WiMAX technology offers wireless broadband and is best for notebooks and mobile devices on the move. WiMAX can provide wireless access up to 30 miles from fixed stations and 3-10 miles for mobile devices. To access the WiMAX service, the subscriber uses a receiver or antenna that could be a small external box or built into a laptop.
LTE certainly has a greater advantage over WiMAX with its backward compatibility to GSM. Also when you are out of coverage, you can still get a slower connection via EDGE. This would be the clear major advantage of GSM over WiMAX due to its extensive coverage.
Like GSM and UMTS, LTE requires the use of a SIM. This is convenient for handsets, but of course it makes the service impossible to operate without any other device such as a computer, which does not use SIM. Wireless devices such as cellular modems, and soon, WiMax, do not require a SIM, but just use an authentication method to identify the customer’s device. A WiMAX device may be configured to use a customer identification settings, which enables it to easily use multiple different WiMAX networks in different locations, or within the same network for different users.
A handheld device used with cell phone functions benefits considerably from LTE when the device is beyond range of LTE base station. When the device goes beyond the range, it can fall back to 2.5G and 3G services automatically, assuming it has the required radio technology for likely seamless handover. In essence, WiMAX would be able to do that as well, but its service provision framework is not as close to 2.5G or 3G as LTE is. Ideally, for a WiMAX device to use 2.5G or 3G, a SIM will be required.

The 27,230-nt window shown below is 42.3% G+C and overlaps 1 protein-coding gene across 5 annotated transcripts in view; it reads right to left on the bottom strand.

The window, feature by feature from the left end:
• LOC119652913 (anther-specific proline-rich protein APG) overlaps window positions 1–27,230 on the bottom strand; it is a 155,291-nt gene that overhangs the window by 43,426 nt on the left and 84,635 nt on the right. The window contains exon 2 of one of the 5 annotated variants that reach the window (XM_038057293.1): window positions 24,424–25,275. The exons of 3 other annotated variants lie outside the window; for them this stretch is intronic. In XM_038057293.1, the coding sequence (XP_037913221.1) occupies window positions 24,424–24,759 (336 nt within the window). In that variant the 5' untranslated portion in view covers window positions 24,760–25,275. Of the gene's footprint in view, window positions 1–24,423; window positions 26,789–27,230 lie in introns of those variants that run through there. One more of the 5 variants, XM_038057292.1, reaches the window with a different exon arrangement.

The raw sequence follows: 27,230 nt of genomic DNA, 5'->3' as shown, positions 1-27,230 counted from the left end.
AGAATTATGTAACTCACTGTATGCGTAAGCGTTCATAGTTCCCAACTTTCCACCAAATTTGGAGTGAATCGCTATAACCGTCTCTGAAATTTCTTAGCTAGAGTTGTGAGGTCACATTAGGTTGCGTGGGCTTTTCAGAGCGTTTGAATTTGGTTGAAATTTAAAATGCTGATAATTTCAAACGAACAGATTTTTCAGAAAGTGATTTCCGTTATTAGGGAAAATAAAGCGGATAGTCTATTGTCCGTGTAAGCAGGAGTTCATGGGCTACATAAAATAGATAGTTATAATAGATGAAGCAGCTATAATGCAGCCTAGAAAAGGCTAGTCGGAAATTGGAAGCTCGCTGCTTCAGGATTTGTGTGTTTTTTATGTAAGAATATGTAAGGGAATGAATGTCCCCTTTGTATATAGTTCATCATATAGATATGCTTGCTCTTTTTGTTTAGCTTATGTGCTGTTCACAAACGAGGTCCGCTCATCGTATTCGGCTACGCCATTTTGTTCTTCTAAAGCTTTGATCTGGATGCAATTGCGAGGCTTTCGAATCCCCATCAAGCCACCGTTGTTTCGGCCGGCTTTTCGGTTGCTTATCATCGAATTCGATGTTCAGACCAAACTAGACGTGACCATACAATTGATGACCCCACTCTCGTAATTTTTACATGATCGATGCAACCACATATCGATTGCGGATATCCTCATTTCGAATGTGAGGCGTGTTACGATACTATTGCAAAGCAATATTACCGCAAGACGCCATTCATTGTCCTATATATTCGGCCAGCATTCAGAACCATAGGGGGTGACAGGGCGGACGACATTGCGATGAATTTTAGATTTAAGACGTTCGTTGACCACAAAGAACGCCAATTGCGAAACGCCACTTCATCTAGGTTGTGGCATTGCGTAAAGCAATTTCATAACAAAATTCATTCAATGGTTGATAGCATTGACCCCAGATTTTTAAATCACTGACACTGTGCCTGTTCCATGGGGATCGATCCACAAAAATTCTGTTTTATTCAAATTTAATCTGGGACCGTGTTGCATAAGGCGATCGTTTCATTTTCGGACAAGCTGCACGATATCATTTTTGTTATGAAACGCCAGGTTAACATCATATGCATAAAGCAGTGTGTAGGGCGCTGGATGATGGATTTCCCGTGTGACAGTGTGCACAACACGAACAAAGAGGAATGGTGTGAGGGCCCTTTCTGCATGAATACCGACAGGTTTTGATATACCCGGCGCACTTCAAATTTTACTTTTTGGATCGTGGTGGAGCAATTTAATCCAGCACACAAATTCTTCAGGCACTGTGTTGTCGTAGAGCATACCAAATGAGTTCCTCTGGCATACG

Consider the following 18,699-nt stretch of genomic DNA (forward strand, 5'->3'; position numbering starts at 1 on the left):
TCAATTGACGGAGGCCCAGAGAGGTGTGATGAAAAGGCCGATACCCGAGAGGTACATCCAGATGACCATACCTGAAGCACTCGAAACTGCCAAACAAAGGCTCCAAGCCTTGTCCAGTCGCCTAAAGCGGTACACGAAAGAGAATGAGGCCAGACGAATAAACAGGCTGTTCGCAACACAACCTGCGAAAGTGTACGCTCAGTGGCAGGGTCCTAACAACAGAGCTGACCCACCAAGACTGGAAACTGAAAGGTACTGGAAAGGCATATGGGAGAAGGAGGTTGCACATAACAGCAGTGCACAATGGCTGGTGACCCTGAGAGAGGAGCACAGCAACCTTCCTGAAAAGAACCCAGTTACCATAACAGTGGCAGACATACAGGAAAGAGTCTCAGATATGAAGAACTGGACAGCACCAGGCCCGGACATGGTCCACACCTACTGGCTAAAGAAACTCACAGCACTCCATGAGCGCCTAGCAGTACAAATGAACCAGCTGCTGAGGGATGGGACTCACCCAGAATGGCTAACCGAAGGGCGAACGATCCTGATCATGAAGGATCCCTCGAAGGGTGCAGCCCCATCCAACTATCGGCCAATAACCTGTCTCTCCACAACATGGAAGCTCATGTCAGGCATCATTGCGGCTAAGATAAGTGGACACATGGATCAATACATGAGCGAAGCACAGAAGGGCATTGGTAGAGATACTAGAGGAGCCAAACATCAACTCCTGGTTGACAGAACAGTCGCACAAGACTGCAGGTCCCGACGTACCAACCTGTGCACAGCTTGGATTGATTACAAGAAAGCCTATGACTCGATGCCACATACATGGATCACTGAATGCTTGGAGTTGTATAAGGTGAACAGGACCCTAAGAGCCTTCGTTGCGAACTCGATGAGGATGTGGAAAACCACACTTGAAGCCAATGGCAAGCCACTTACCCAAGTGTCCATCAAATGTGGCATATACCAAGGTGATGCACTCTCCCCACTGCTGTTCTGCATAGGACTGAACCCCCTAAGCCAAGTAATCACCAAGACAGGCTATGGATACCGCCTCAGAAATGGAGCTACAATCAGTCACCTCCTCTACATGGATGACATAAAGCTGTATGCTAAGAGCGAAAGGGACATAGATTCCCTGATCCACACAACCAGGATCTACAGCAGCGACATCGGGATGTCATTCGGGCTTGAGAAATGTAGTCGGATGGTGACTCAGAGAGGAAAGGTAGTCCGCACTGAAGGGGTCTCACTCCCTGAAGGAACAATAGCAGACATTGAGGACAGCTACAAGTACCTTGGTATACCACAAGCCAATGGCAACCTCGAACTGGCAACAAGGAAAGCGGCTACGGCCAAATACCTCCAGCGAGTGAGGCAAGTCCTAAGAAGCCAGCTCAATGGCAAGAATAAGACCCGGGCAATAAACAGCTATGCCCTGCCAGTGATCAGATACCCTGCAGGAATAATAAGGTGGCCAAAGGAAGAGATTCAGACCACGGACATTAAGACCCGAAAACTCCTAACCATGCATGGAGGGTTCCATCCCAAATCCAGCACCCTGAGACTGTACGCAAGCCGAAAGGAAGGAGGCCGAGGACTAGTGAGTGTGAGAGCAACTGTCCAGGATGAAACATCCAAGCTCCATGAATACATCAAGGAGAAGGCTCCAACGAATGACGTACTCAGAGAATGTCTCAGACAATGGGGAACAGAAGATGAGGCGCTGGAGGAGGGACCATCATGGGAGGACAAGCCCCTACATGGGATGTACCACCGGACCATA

For handheld devices, LTE is more suitable than WiMAX. LTE has another advantage of lower power consumption, but it is no real advantage for an AC-powered fixed WiMAX service or other big battery operated devices such as laptops.
In contrast to 3G and earlier cell phone systems, which used circuit-switching technology, both LTE and WiMAX are based on IP (Internet Protocol) for data transmission.
Both WiMAX and LTE give similar performance with certain conditions and RF bandwidth because both use the OFDMA (Orthogonal frequency-division multiple access) technique for the downlink. However, both WiMAX and LTE use different modulation methods for their uplinks. Both WiMAX and LTE have the downlink and uplink rates of 100 and 50 Mbps, respectively.
Who Will be the Winner: LTE Or WiMAX?
ABI research principal analyst Phillip Solis says that the biggest opportunity for mobile WiMAX is the chance to develop a wider device ecosystem and worldwide subscriber base before LTE starts to do the same. ABI research also forecasts that LTE will become the dominant 4G technology and its subscriber numbers will surpass mobile WiMAX users after 2015.
LTE is has the potential and is expected to provide the capacity to support the exploded demand for connectivity from a new generation of consumer devices, tailored to new mobile applications.